She used this spot for the next few days and I found Charles in an unusual spot near The Rain Tree. Now here is where things began to get interesting and not for the last time either.  Charles began to use her well-hidden spot on some days and other days she was in it.  When Charles used it, she sometimes used the spot near The Rain Tree and other times was in The 08-09 Salon Trees or elsewhere in that general vicinity.  Among the many things I would love to know was this trade off of perch spots done easily and politely in a "No, after you" manner or with competition or even contention. I often tell people how perch spots vary seasonally and some spots are used over and over again while other spots come and go.  This well hidden spot of the female's, now regularly used by Charles was a completely unprecedented spot, regardless of season.  Thankfully with time and effort, I was able to find angles where I could look for one of the owls in this spot and even film and photograph them there.  With more time and application, I could even look sometimes see an owl perched there in the morning as I drove to work.

Here is Charles in this perch on October 17.

Here is the third, newer female on the same perch on October 26.

As the fall progressed her perch sites began varying making her harder to find.  I found her in places as varied as the western side of The Wooded Area,  The Rain Tree, The Overlook Hotel Tree, The Great Northern and more.  Another unusual challenge in recent years arose when I had several nights of not finding her or Charles.  I had two nights in a row like that and four overall from October 31-December 22.  As my ESL (Experience, Skill and Luck) has grown I will usually go many months and often years between nights of not finding any of the owls.  Not seeing them so often this fall was especially odd as they are quite vocal at this time of year as they declare their territory and court or maintain their pair bond.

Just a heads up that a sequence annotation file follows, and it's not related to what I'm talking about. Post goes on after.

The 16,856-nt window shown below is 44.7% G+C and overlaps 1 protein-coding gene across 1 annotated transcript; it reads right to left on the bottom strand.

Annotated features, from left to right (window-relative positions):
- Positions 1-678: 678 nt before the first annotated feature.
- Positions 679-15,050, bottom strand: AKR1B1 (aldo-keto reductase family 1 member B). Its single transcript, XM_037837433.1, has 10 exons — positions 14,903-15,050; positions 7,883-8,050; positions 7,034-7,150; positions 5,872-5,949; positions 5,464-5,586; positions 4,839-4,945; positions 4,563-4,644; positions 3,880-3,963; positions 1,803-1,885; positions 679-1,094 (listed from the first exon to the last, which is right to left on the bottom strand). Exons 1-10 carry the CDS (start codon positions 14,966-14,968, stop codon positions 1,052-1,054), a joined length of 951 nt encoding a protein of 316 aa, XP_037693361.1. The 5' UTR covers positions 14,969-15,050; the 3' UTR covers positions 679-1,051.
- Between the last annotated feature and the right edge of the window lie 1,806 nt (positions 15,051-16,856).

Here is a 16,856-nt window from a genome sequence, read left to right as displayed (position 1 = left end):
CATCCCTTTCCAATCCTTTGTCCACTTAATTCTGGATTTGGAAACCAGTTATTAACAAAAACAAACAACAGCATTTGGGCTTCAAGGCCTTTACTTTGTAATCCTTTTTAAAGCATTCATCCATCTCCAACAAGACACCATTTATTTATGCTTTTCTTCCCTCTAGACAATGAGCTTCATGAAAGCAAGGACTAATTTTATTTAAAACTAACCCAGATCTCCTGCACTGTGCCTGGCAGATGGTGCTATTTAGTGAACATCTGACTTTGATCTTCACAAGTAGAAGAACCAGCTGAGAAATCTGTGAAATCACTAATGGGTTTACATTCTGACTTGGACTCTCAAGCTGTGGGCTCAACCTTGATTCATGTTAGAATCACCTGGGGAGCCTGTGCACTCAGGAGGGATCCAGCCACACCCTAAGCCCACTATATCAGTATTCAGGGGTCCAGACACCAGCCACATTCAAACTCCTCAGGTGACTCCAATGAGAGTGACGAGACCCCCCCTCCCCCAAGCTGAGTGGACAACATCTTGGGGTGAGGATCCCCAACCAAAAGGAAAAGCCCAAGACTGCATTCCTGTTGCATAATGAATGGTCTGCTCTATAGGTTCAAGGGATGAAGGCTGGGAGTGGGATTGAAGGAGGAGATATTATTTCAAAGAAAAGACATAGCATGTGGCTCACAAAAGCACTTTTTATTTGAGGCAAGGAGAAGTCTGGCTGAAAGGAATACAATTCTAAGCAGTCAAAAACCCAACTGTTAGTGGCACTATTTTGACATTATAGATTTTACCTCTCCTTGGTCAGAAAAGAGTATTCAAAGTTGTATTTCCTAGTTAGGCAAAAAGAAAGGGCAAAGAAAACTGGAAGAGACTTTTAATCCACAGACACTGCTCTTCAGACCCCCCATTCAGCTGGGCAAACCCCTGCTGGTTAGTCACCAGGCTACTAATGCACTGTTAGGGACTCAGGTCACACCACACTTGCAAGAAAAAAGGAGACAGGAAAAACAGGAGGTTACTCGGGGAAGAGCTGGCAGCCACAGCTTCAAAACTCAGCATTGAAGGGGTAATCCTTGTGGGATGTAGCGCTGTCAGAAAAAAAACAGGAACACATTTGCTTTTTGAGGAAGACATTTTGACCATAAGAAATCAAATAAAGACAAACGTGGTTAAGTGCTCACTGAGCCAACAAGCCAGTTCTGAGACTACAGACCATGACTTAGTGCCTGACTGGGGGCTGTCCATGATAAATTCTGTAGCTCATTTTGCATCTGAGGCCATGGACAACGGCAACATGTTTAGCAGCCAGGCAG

Speaking of vocalizing, there were some interesting variations in their duets.  Their early duets occurred in and around The Nest Hollow for the first few weeks but began to vary in location, some typical others less so.  I noticed quickly that she was quick to respond to him on most nights when he began to call.  Also, they switch off hooting first much more than Charles did with Sarah.  Charles still hoots first most of the time but I have had several nights where the first hooter is Charles, then her, then back to Charles and so forth.  

On November 7 she had been there for a month, a week longer than the new or first female.  I was thrilled that she was still with Charles but I still not making the call that she was his new mate and related to that, I had not named her.  The more time she was there and the more they duetted, the happier and more hopeful I became but I maintained this conservative approach.  I often joked that the invitations had not been sent yet and the owls were not registered anywhere.  

A moment the following night, November 8, displayed another possible good step forward towards couplehood. I was leading the monthly, public owl and we had heard and seen both owls.  I went to get a closer look and then have the prowlees join me when all of sudden I saw a third Great Horned Owl flying fast over the tops of the trees of The Wooded Area pursued equally fast by Charles and the third female.  They were chasing this intruder out of the territory!  I saw Charles and Sarah do such territorial defenses several times over the years but they were a mated pair.  Perhaps the third female was demonstrating her commitment to and investment with Charles and the territory.  While this was fascinating to see, we did not find the owls after their blazing fast flights making it an intense but brief owl prowl.